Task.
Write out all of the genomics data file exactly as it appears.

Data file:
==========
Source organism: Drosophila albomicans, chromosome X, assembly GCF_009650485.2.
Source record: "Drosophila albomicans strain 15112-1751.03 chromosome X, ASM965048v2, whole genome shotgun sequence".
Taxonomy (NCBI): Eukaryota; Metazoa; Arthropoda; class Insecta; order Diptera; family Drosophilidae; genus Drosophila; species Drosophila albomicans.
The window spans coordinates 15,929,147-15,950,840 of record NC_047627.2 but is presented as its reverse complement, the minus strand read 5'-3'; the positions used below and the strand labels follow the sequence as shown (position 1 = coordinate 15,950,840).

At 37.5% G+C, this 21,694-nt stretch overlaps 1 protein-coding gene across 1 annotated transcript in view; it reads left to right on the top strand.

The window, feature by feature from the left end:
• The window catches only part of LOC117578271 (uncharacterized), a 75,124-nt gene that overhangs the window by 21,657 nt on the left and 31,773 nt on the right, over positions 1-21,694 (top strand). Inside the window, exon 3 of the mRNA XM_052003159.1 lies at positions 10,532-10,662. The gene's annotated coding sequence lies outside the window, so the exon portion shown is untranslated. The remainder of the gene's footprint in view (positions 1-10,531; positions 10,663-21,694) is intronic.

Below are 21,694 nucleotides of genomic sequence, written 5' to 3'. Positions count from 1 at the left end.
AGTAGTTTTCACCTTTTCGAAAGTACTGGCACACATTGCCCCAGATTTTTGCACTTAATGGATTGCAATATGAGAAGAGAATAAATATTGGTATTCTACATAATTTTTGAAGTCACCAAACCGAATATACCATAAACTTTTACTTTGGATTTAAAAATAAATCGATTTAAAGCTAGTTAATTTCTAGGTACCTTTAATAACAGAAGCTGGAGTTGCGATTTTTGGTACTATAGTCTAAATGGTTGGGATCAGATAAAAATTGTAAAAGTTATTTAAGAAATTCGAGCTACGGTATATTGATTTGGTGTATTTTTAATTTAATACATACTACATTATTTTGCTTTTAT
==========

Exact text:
Source organism: Drosophila albomicans, chromosome X, assembly GCF_009650485.2.
Source record: "Drosophila albomicans strain 15112-1751.03 chromosome X, ASM965048v2, whole genome shotgun sequence".
Taxonomy (NCBI): Eukaryota; Metazoa; Arthropoda; class Insecta; order Diptera; family Drosophilidae; genus Drosophila; species Drosophila albomicans.
The window spans coordinates 15,929,147-15,950,840 of record NC_047627.2 but is presented as its reverse complement, the minus strand read 5'-3'; the positions used below and the strand labels follow the sequence as shown (position 1 = coordinate 15,950,840).

At 37.5% G+C, this 21,694-nt stretch overlaps 1 protein-coding gene across 1 annotated transcript in view; it reads left to right on the top strand.

The window, feature by feature from the left end:
• The window catches only part of LOC117578271 (uncharacterized), a 75,124-nt gene that overhangs the window by 21,657 nt on the left and 31,773 nt on the right, over positions 1-21,694 (top strand). Inside the window, exon 3 of the mRNA XM_052003159.1 lies at positions 10,532-10,662. The gene's annotated coding sequence lies outside the window, so the exon portion shown is untranslated. The remainder of the gene's footprint in view (positions 1-10,531; positions 10,663-21,694) is intronic.

Below are 21,694 nucleotides of genomic sequence, written 5' to 3'. Positions count from 1 at the left end.
AGTAGTTTTCACCTTTTCGAAAGTACTGGCACACATTGCCCCAGATTTTTGCACTTAATGGATTGCAATATGAGAAGAGAATAAATATTGGTATTCTACATAATTTTTGAAGTCACCAAACCGAATATACCATAAACTTTTACTTTGGATTTAAAAATAAATCGATTTAAAGCTAGTTAATTTCTAGGTACCTTTAATAACAGAAGCTGGAGTTGCGATTTTTGGTACTATAGTCTAAATGGTTGGGATCAGATAAAAATTGTAAAAGTTATTTAAGAAATTCGAGCTACGGTATATTGATTTGGTGTATTTTTAATTTAATACATACTACATTATTTTGCTTTTAT